November 26, 2019
“Frogs are actually kind of cute,” Castiglione said.
She gestured at a glass enclosure a couple feet away, housing strawberry poison dart frogs. A shiny red frog covered black dots stared up at the glass, breathing quickly.
“They’re really cute,” Castiglione repeated, a smile tracing her lips.
She and assistant curator Ed Smith said displaying animals in zoos motivate people to engage in environmentally-friendly practices which may help those animals. Smith said zoos first grab people’s attention through creating an emotional attachment, and then use that attachment to benefit the animals.
“At the zoo we have a wonderful platform for discussing [conservation] with visitors,” Smith said. “Through having a collection of living animals and then we also have the interpretive staff that helps prompt some of those discussions. Conservation is one of our primary messages we want to get across.”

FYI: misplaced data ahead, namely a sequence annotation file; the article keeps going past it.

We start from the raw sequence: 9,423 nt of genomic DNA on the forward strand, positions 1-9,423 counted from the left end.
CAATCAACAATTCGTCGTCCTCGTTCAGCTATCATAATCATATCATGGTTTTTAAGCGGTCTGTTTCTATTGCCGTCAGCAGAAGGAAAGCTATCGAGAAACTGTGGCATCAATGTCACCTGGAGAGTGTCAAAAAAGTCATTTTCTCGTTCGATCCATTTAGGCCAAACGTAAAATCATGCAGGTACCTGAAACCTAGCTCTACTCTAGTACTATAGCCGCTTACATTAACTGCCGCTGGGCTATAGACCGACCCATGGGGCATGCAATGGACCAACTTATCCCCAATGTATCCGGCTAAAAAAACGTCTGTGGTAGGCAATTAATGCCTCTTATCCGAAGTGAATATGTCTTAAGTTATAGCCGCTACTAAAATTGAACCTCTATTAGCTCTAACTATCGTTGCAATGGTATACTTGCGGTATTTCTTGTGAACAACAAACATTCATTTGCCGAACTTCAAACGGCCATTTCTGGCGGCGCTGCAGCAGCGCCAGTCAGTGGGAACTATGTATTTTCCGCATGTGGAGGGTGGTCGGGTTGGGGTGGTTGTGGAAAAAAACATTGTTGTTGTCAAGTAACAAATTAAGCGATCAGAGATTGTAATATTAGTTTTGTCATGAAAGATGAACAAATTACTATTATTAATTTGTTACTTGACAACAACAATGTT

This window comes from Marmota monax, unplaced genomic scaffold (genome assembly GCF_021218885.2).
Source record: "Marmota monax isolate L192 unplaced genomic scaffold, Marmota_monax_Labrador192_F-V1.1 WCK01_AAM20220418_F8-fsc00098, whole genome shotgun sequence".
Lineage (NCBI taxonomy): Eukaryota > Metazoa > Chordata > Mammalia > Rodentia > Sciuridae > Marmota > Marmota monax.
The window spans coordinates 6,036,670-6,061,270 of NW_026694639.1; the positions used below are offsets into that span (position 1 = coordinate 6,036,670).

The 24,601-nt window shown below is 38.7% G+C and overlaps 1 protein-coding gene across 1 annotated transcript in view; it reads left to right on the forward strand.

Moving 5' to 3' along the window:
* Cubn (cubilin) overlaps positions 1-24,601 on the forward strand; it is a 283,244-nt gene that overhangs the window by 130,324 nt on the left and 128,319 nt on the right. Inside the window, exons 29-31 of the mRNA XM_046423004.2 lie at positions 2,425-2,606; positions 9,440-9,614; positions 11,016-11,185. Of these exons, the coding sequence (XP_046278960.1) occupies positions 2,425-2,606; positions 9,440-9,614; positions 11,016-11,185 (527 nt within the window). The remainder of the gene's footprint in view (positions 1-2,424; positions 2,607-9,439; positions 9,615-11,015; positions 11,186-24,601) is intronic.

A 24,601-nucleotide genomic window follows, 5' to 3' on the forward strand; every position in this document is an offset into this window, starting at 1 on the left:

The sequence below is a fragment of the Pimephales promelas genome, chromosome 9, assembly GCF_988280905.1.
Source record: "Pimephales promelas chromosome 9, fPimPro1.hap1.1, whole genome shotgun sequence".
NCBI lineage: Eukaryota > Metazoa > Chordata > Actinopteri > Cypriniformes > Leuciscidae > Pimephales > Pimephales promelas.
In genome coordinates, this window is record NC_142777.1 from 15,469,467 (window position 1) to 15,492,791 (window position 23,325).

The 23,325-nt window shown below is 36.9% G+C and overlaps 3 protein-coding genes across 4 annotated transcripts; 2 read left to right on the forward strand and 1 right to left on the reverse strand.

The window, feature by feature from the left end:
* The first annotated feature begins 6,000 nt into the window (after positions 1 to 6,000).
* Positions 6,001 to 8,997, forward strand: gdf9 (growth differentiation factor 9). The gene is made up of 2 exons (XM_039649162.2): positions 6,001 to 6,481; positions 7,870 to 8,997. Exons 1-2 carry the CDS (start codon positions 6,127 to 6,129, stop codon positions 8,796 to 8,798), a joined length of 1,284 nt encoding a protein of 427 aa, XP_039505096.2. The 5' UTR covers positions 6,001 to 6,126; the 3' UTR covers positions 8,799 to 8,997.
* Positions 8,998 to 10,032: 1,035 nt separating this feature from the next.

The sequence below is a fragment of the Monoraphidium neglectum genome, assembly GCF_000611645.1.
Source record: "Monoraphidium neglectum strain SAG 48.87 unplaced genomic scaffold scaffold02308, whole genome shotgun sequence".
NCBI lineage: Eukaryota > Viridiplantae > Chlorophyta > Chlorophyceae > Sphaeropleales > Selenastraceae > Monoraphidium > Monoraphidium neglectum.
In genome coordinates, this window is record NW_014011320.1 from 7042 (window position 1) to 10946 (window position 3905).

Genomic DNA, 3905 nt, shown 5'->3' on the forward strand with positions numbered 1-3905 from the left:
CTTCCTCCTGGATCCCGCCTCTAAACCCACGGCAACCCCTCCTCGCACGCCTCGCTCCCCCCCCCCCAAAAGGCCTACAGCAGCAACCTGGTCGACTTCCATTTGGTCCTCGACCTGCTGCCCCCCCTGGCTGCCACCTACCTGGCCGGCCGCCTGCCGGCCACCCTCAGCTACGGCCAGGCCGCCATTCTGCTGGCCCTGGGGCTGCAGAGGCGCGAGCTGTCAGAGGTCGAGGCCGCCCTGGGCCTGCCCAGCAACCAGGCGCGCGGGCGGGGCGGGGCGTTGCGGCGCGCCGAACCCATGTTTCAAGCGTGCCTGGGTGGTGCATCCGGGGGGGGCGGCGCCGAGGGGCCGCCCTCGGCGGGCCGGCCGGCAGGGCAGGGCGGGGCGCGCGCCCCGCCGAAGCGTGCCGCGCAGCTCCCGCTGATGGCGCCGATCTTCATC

Wippenbech stressed everyone plays a role in protecting ecosystems like the Amazon. He recommended reducing plastic consumption, using energy efficient cars and appliances, and recycling. Kylie Buening, senior and member of KHS’ Environmental Sustainability class, encouraged students to recycle and learn more about what is happening to the Earth right now.
“The easiest thing for students to do is focus on reducing their waste,” Buening said. “We [collect] recycling every Friday as a class, and usually there’s a lot of nasty, unrecyclable things in the bins. Education is important, the more knowledgeable people are about the environment, the more they can help it.”
The Environmental Sustainability class participates in different projects throughout the year to help improve the community surrounding the school and the environment as a whole. Animal Keepers like Castiglione, Colton and Wippenbech said they want students to help out with projects such as the ones Environmental Sustainability hosts.
“I really believe that a more diverse planet and ecosystem is good for aesthetic interests and staying alive as a species,” Smith said. “For human beings, it’s critical we pay attention to natural history, that means our environment and the animals living in it. We’re all locked and tied in [to the Earth], it’s the only boat we’ve got. Pay attention to it.”